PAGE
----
Regulation, transportation, criminal justice reform and more.
ObamaCare a losing proposition for insurance companies.
Ross Coker’s focus at the Foundation will be criminal justice reform.
It’s Friday! Then and Now: In 1991, when the Georgia Public Policy Foundation was established, we urged in the LaGrange Daily News: “We must free parents to choose the school their child will attend. It should be obvious that parents, not government, know what is best for their children.” Twenty-five years later, resistance to school choice continues. Follow us! The Foundation is just eight shy of 3,000 Facebook “likes!” Our Twitter account has 1,641 followers at twitter.com/gppf. Follow us on Instagram, too! Guide to the Issues 2016: Find out what … Continue Reading →
We hear you. Your threat is clear: There is a heavy and inconvenient cost to disagreeing with you.
A federal agency is requiring “voluntary payments.”
We wish you a wonderful Independence Day weekend!
Medicaid expansion, Atlanta Streetcar and regulatory hurdles.
Low-income, uninsured Georgians often have no primary care physician and are unable to afford to visit one.
Happy 25th birthday charter schools, 2017 health insurance costs, Medicare delays
Georgia schools graded, 10 years ago in our archives, license to kill jobs.
Transit planning, toll lanes, school choice and more.
School choice works, the cost of red tape, our archives 10 years ago.
Great news on the environment, ObamaCare’s woes, stadiums and taxpayers.
Right to Try, the teen birthrate and the federal regulatory burden.
Public transportation criminal justice reform and the health care disconnect.
It’s Friday! Then and Now: In 1991, the year the Georgia Public Policy Foundation was established, Savannah’s new Talmadge Bridge opened to traffic, with a vertical clearance of 185 feet at high tide. The Savannah harbor deepening project under way will increase the channel’s depth from 42 feet to 47 feet to accommodate larger ships at what is now the nation’s fourth-busiest container port. Quotes of Note “It is not and cannot become a crime to disagree with a government official. Somewhere along the line, dissent from orthodoxy has transformed … Continue Reading →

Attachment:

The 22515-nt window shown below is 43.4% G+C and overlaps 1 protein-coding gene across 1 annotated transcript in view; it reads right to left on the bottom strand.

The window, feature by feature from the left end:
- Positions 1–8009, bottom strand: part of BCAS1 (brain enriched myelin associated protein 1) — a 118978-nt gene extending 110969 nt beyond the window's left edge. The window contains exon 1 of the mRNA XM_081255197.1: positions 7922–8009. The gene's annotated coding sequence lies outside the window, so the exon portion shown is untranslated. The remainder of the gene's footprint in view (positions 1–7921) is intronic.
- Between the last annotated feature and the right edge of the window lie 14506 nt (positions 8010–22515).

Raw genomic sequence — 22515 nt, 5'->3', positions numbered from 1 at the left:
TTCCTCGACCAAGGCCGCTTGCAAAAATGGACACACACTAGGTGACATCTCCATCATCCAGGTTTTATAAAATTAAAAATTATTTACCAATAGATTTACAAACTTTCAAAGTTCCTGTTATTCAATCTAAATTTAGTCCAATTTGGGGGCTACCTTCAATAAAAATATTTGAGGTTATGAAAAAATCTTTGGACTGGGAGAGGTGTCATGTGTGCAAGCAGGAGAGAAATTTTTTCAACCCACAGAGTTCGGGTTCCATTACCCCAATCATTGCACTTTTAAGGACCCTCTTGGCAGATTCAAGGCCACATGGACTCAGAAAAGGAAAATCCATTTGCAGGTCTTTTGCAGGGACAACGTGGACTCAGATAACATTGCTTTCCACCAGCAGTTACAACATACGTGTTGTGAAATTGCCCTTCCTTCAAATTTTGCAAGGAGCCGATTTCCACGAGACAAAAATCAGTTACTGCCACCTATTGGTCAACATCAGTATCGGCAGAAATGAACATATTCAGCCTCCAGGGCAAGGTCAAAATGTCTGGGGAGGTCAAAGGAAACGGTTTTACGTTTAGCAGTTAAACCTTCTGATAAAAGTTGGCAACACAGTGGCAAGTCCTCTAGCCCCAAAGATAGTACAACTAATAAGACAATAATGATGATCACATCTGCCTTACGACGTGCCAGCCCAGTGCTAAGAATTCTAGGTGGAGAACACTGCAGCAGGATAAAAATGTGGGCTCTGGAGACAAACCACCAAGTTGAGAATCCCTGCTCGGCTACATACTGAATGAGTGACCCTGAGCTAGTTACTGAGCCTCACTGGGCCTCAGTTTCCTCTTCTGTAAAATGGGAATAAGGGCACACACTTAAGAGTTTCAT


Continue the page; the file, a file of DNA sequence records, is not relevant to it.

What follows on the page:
Costly rail and municipal broadband, school choice successes,
It’s Friday! Then and Now: In 1991, the year the Georgia Public Policy Foundation was established, a 26-inch RCA color console TV would have cost $1,166.72 in today’s dollars. Today, $1,199 would buy you a 55-inch ultra-HD TV! Quotes of Note “All these smaller cities investing billions into rail had better hope their projections of massive benefits come true, because all too soon the rebuild bill will start coming due. If you don’t believe me, just ask Washington.” – Aaron M. Renn “Honor, justice, and humanity, forbid us tamely to surrender … Continue Reading →
The Foundation has received numerous compliments after Kelly McCutchen’s March 18 commentary about the state tax reform legislation that passed the Senate March 16. One comment came from CPA Jeff Kellar: With Florida and Tennessee not having an individual income tax, and Alabama’s rate of 5 percent, Georgia should continue to move in a more competitive direction. One additional measure the state could employ to assist and encourage small business, would be to eliminate the Net Worth Tax on small business corporations. (Tennessee imposes a “Hall” tax on certain interest and dividend income). … Continue Reading →